Replied: 5/22/2012
    Law Office of Michael R. Garber
    Law Office of Michael R. Garber | Michael R. Garber
    I'm not sure what you mean by objective symptons, but I assume you mean slurred speech, blood shot eyes, unable to stand without swaying, possibly failure of standard field sobriety tests. Yes, you can be arrested with those symptoms. If fact that's how nearly everyone is arrested for DWI.
    Answer Applies to: Louisiana
    Replied: 5/22/2012
    R. Jason de Groot, P.A
    R. Jason de Groot, P.A | R. Jason de Groot
    Yes, objective matters are what the cop wrote in the police report. His eyes were bloodshot, his speech was slurred, his gait was staggered, and there was a strong odor of alcohol emanating from him.
    Answer Applies to: Florida
    Replied: 5/22/2012
    Mark Thiessen, Attorney at Law
    Mark Thiessen, Attorney at Law | Mark Thiessen
    That's the whole problem with DWI, it's up to the police officers subjective opinion. Hire a good DWI attorney and fight it with everything you got.
    Answer Applies to: Texas
    Replied: 5/22/2012
    Hynum Law Office, LLC
    Hynum Law Office, LLC | G. Wayne Hynum
    The officer does have probable cause to arrest you if he observes behavior typical of intoxication such as slurred speech, inability to walk straight, etc.
    Answer Applies to: Mississippi
    Replied: 5/22/2012
    Beaulier Law Office
    Beaulier Law Office | Maury Beaulier
    An officer may form a basis for probable cause to arrest based on the totality of the circumstances which means he/she may rely on their observations and experience. The defendant may challenge the basis for the stop or whether there was probable cause to arrest as part of the defenses in the case.
    Answer Applies to: Minnesota
    Replied: 5/22/2012
    Larry K. Dunn & Associates | Larry K. Dunn
    A police officer is required to have 'probable cause' to make an arrest. In most instances, police officers are trained to confirm or dispel their suspicion as to a person's state of sobriety by performing standardized field sobriety tests certified by the National Highway Traffic Safety Administratrion. Objective symptoms without confirmation rarely would be considered sufficient to meet the requirements of 'probable cause' for an arrest.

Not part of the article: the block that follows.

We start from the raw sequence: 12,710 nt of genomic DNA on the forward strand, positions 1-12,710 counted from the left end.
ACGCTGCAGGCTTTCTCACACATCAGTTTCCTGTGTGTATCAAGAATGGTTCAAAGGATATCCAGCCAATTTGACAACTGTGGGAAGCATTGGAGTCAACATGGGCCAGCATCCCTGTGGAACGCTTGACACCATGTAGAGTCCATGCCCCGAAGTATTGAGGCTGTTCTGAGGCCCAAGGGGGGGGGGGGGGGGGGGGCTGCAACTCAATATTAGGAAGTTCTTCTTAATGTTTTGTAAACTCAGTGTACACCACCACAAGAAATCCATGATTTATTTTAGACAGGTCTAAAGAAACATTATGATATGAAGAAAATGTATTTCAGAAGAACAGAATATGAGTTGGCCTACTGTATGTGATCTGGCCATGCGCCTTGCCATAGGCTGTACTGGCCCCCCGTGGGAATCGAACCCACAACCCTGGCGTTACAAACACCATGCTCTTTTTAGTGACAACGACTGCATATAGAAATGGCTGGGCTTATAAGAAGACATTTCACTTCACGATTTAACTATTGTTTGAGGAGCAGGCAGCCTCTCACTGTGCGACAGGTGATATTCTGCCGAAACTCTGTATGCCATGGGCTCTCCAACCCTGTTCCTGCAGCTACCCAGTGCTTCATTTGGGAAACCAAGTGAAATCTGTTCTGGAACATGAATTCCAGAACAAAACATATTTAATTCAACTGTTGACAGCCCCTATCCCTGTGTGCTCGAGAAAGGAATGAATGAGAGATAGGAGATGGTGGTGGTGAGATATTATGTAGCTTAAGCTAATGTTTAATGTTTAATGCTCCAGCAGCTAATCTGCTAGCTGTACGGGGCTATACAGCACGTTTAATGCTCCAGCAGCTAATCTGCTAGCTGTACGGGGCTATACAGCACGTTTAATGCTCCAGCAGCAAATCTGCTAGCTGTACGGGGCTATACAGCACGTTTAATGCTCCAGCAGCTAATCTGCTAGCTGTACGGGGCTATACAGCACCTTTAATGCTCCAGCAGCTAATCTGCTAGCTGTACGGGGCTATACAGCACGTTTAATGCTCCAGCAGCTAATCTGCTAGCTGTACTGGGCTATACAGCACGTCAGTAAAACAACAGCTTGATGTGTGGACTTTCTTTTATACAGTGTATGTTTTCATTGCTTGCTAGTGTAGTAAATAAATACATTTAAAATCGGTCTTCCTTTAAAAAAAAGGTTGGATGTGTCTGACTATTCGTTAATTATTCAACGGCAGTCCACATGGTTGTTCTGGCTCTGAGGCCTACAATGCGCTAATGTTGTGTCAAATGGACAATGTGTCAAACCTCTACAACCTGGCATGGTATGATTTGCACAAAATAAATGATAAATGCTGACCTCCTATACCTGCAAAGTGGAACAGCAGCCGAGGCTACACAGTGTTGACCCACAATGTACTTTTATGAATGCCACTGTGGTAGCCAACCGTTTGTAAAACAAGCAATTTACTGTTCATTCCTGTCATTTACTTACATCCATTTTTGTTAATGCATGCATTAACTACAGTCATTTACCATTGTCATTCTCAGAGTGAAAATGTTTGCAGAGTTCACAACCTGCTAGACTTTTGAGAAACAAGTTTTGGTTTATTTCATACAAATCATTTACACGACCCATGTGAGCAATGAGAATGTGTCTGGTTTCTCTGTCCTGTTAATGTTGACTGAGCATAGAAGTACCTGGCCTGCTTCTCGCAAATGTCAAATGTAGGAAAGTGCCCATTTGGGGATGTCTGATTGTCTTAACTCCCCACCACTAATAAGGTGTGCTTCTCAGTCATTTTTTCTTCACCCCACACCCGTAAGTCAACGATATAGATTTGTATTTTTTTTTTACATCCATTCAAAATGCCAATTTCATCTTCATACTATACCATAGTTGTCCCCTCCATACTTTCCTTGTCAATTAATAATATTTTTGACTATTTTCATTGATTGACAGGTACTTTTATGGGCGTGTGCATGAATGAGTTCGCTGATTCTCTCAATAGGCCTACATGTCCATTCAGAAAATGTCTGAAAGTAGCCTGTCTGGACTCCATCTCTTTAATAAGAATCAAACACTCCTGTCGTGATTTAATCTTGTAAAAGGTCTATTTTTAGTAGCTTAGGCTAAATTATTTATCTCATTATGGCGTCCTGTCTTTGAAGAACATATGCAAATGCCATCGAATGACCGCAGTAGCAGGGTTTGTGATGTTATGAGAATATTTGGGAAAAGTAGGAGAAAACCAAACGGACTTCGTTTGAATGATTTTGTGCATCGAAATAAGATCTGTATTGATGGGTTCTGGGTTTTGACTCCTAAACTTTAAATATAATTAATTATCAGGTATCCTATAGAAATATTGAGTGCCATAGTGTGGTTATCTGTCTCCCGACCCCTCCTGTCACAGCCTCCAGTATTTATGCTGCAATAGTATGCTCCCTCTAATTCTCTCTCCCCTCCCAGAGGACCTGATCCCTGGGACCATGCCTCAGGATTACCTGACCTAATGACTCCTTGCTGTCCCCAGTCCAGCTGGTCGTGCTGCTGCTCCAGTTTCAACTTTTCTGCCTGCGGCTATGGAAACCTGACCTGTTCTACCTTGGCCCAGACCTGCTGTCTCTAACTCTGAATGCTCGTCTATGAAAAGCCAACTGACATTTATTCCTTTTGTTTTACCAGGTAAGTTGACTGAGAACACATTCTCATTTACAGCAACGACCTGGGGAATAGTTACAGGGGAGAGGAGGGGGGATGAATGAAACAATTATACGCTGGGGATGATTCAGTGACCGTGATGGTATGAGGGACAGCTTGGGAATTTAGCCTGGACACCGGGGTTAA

Answer Applies to: Nevada
    Replied: 5/22/2012
    William L. Welch, III Attorney | William L. Welch, III
    Yes, if the officer has probable cause, which is ultimately decided by the judge, that your driving was impaired the law supports the arrest. Probable cause is much less than proof beyond a reasonable doubt. It is the officer's opinion based on experience.
    Answer Applies to: Maryland
    Replied: 5/22/2012
    Reza Athari & Associates, PLLC | Seth L. Reszko
    The test for whether you were properly arrested is whether the officer had probable cause to arrest you. Generally, some objective standards can be accomplished through an observation, clothes, speech, odor of breath, eyes, etc. The officer could also have observed your driving. With these objective tests, the officer can have probable cause to believe that you were under the influence of alcohol to test you by blood or breath. If you were not tested, the Nevada statutes allow a conviction if the State can prove that you drove impaired through witness testimony.
    Answer Applies to: Nevada
    Replied: 5/22/2012
    Law Firm of Martin & Wallentine
    Law Firm of Martin & Wallentine | Jerry Lee Wallentine Jr.
    An arrest requires probable cause.
    Answer Applies to: Kansas
    Replied: 5/22/2012
    Gary Moore, Attorney at Law
    Gary Moore, Attorney at Law | Gary Moore
    Every thing that humans perceive is filtered through their limited powers of perception. Every human observation is subjective, by definition. An officer's subjective perceptions of a suspect can be a proper basis for his arresting him for dui/dwi.
    Answer Applies to: New Jersey
    Replied: 5/22/2012
    H. Scott Basham, Attorney at Law, P.C. | H. Scott Basham
    You can be arrested if the cop has probable cause you have committed a crime. Probable cause for DUI can be established by means other than the portable breathalyzer.
    Answer Applies to: Georgia
    Replied: 5/22/2012
    Law Offices of Phil Hache
    Law Offices of Phil Hache | Phil Hache
    Yes, although it may be possible to challenge the lawfulness of that arrest, as well as other elements of the DUI charge.
    Answer Applies to: California
    Replied: 5/22/2012
    Conway Law Pllc.
    Conway Law Pllc. | B. L. Conway
    Yes.
    Answer Applies to: Virginia
    Replied: 6/14/2013
    The Short Law Group, P.C.
    The Short Law Group, P.C. | Shawn Kollie
    A police officer can stop an individual when they have Probable Cause that a traffic infraction occurred (failing to maintain a lane, speeding, not signaling etc...) or when they have Reasonable Suspicion of a crime (DUI, reckless driving, etc.). The officer may have made an unlawful stop that would then bring into question any further evidence that the officer obtained from you. Talk to an experience Oregon DUI Lawyer about the specifics of your case.
    Answer Applies to: Oregon
    Replied: 5/22/2012
    The Law Offices of Harold L. Wallin | Harold L. Wallin
    Yes, you can be arrested based upon the officer's observations. Whether it will be sufficient to convict you is another question.